OBJECTIVE

To evaluate the effect of a culturally sensitive diabetes self-management education program that uses a low-cost, peer-educator format (Project Dulce) on glucose control and metabolic parameters in low-income Mexican Americans with type 2 diabetes.

RESEARCH DESIGN AND METHODS

A total of 207 Mexican-American patients recruited from federally funded community health centers in San Diego County with HbA1c >8% were randomly assigned to the Project Dulce peer intervention or continuation of standard diabetes care. The primary outcome of interest was HbA1c.

RESULTS

The majority of subjects were born in Mexico, were female, were middle-aged, had less than an eighth-grade education, and had high baseline HbA1c levels. Significant time-by-group interaction effects for HbA1c (P = 0.02) and diastolic blood pressure (P = 0.04) indicated that the Project Dulce group exhibited greater improvement (i.e., decreases) across time. Within-group analyses showed that the intervention group exhibited significant improvements from baseline to month 4 in absolute levels of HbA1c (−1.7%, P = 0.001) and HDL cholesterol (+1.4 mg/dL, P = 0.01) and from baseline to month 10 in absolute levels of HbA1c (−1.5%, P = 0.01), total cholesterol (−7.2 mg/dL, P = 0.04), HDL cholesterol (+1.6 mg/dL, P = 0.01), and LDL cholesterol (−8.1 mg/dL, P = 0.02). No significant changes were noted in the control group.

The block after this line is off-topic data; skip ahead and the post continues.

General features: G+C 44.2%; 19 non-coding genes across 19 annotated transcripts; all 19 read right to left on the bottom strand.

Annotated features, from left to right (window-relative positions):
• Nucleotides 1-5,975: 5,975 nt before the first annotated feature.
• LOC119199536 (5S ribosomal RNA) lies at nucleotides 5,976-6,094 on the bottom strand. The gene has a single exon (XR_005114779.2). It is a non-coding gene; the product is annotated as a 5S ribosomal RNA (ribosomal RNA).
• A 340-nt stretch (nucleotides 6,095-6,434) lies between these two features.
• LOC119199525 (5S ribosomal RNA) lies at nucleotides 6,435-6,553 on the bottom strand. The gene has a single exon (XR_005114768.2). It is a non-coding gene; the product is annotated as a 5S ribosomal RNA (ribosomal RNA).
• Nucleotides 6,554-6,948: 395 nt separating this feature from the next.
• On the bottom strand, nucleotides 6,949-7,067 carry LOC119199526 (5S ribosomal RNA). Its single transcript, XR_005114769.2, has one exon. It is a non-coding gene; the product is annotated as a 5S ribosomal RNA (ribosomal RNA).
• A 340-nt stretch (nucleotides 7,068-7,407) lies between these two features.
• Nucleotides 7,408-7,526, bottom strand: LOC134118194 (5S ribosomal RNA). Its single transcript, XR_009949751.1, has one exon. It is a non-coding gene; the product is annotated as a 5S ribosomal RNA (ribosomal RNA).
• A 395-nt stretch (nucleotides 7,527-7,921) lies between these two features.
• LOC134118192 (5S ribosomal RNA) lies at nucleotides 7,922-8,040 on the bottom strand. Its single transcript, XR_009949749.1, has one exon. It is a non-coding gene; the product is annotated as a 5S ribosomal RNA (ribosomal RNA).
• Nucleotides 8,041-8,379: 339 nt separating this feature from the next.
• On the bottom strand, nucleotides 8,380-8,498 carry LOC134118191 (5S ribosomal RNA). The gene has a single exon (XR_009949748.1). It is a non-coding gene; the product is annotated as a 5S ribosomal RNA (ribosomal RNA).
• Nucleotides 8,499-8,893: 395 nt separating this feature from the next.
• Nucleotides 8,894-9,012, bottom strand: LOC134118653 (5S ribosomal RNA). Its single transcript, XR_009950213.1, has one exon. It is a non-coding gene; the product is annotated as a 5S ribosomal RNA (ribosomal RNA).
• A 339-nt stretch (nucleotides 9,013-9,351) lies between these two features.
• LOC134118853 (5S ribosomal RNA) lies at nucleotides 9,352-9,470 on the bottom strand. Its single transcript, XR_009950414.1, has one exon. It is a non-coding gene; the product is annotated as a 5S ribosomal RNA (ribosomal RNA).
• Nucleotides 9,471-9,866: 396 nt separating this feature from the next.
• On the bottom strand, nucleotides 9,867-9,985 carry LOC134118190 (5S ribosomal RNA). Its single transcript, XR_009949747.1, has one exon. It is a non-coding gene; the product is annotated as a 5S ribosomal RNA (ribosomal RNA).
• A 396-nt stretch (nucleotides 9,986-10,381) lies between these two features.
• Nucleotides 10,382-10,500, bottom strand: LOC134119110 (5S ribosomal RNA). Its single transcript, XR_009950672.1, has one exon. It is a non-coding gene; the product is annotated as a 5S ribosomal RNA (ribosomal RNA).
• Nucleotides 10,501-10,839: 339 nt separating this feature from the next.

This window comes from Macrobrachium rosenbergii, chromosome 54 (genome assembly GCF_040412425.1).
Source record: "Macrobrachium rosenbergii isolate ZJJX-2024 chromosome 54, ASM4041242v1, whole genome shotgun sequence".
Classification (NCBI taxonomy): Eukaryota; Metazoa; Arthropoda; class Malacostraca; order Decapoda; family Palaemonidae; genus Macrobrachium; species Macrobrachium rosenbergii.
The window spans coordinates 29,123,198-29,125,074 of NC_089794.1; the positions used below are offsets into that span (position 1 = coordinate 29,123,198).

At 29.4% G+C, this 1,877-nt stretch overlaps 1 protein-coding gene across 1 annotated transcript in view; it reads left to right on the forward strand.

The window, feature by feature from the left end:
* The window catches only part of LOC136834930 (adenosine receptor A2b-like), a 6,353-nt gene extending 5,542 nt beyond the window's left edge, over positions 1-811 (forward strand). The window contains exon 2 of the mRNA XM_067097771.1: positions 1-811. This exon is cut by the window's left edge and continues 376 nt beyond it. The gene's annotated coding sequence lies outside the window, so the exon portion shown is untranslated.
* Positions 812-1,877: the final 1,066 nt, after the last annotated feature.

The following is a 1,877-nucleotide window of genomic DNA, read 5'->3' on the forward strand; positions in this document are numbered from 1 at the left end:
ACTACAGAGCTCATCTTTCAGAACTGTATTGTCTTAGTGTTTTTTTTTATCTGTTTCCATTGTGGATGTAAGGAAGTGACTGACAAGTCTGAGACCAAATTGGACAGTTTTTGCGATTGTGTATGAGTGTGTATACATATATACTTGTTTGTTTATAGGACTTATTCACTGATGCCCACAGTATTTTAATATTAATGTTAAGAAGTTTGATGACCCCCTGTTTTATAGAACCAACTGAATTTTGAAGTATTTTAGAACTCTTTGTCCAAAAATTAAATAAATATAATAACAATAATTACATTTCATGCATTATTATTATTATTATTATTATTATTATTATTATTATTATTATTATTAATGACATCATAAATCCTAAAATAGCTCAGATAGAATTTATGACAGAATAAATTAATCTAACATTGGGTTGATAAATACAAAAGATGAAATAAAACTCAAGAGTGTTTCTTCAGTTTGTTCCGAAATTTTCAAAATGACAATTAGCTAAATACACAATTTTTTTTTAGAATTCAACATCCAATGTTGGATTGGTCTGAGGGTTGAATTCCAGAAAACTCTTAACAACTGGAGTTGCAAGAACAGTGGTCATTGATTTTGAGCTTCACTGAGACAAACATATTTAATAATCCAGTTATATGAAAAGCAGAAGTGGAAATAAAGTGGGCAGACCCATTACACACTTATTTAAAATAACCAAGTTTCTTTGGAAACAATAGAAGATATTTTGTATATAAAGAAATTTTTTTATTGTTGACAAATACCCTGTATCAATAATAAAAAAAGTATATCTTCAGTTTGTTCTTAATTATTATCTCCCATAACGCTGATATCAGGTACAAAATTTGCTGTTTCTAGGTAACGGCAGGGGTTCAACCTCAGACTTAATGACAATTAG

CONCLUSIONS

This randomized trial, using the Project Dulce model of culturally sensitive, peer-led education, demonstrates improvement in glucose and metabolic control and suggests that this low-cost approach to self-management education for high-risk diabetic populations is effective.